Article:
Learn how to take old ceramic dishes from thrift stores to create a beautiful mosaic pot to house your plants or give to a friend.
My sister bought me the beautiful pot in the background of the image above from an artist center many years ago. I always wanted to try my own hand at creating something similar and I can't believe how easy it was to turn an old clay pot into a colorful mosaic planter.
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How to Make an Inexpensive Mosaic Pot
- A Clay Pot (cleaned and dried if you're using an old one)
- Different colorful ceramic plates and cups (thrift store buys, or ceramic tile from the hardware store)
- Silicon sealant or other heavy-duty glue
- Premixed grout in white
- Disposable gloves
You may have some great colorful pieces of ceramic pottery in your home but if you don't a thrift store is a great option for affordable purchases. In a pinch, you can try a few colorful ceramic tiles from the hardware store.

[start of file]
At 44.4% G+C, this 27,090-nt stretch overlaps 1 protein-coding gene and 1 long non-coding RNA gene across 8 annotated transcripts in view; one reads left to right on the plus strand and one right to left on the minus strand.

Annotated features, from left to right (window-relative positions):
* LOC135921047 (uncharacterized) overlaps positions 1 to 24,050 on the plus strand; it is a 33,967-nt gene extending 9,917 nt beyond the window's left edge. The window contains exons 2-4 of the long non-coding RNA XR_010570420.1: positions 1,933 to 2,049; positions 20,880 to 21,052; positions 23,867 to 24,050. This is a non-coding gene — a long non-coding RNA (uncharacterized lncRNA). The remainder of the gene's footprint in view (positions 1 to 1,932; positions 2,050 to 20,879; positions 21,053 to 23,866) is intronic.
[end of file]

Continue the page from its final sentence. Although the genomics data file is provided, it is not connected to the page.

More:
Place your plates and cups in a bag and use a hammer to break them up into smaller pieces. Tip: This works best when you are working on a hard surface.
Note: You can make it work, but it's easier in the long run if the pieces are about the same thickness.
Next, go through and pick out the best of the bunch for the pot.
Use hard as nails glue or something like this silicon sealant to glue your pieces all over the pot.
Then place your pot upside down on top of a couple of cans and cover it with premixed grout using a plastic spoon or knife. This is the same grout I used to make my cheap flower pot last year. Make sure also to cover the area with newspaper and wear gloves.
Then carefully start removing the grout from the top of the ceramic pieces.
Also, smooth out the areas between the ceramic pieces as well as the areas at the top and bottom of the pot.
Allow the pot to thoroughly dry, approximately 24 hours or more before using.
I would not plant directly in this pot because terra cotta clay is porous. Consider just popping in a nursery pot inside. However, if you really want to use it with soil you might be able to put a water sealant on the inside.
Overall, the artist's pot is a bit nicer than mine but I am pretty happy with the final product.